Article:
Posted on July - 13 - 2010 by
One of the reasons I enjoy writing about business insurance is because the insurance industry is often the market maker when it comes to significant change in the world. Yes, in the era of the AIG failure and several significant ethical lapses by insurers, it is hard to regard insurers as a force of change for the good. But, history proves otherwise. Fire and building codes, as an example, were driven by insurer efforts to reduce risk. Automobile safety left in the hands of manufacturers was slow to change. Once insurers got involved, however, safety changes were implemented (how safe was your parents’ car?).
Yesterday, the Guardian posted an article concerning Lloyds recent report concerning “peak oil” and the catastrophic effect of energy shortages in a world of growing demand. The report was produced in coordination with the Institute of Strategic Studies. It can be downloaded here.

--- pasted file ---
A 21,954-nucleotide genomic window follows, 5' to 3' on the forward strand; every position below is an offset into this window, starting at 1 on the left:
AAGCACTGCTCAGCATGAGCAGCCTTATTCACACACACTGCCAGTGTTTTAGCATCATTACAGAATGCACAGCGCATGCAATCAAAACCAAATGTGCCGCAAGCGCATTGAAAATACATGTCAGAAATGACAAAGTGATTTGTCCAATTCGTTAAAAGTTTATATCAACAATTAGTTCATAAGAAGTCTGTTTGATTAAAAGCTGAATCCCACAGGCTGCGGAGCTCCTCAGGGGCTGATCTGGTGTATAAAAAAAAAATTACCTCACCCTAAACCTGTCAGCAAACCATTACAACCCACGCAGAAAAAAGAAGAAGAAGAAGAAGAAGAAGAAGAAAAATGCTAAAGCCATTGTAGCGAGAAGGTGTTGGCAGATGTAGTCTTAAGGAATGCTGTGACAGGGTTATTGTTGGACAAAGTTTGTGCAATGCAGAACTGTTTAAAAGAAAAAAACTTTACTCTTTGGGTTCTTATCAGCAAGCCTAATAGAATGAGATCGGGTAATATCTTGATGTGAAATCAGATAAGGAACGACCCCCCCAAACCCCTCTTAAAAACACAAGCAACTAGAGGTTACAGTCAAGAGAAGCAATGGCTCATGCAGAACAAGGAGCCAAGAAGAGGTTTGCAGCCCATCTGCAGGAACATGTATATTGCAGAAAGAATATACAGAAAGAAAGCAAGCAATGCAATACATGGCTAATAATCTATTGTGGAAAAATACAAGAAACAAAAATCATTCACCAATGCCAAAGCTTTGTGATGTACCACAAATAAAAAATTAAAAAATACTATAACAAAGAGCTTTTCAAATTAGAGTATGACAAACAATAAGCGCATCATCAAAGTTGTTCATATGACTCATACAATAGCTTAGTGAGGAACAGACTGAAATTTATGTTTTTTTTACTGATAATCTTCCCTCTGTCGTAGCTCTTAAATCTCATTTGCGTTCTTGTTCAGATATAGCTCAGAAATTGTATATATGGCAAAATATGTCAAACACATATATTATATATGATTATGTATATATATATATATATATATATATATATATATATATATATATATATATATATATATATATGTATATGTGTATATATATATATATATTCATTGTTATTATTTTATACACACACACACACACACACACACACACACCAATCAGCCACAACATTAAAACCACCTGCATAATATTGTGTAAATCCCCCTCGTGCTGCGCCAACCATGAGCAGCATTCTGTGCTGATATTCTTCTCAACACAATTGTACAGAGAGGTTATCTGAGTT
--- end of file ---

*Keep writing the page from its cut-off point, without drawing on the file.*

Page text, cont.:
The report, entitled Sustainable Energy Security: Strategic Risks and Opportunities for Business, is stark. The report predicts major catastrophes related to oil-supply disruption with a prediction of $200 per barrel oil prices by 2013. More impressive, is the fact the report is not created by eco-activists or those with a political leaning towards environmental causes. It is drafted and publicly published by one of the world’s foremost insurance companies.
Business owners and risk managers should read this report. Dr. Richard Ward’s, CEO of Lloyd’s, introductory comments are concise and make a simple point: “Energy security requires a long term view and it is the companies who grasp this who will trade on into the second half of this century.”
Not just big businesses. Are you a small, family-owned retailer? Do you rely on the delivery of just-in-time inventory or food? What would happen if that delivery stopped. Just stopped. Is that risk insured? These are considerations that every business must focus on going into this century. Those that implement change, insure against risk, and make a fundamental analysis of what their supply chain would become if oil became scarce, are the businesses that will thrive.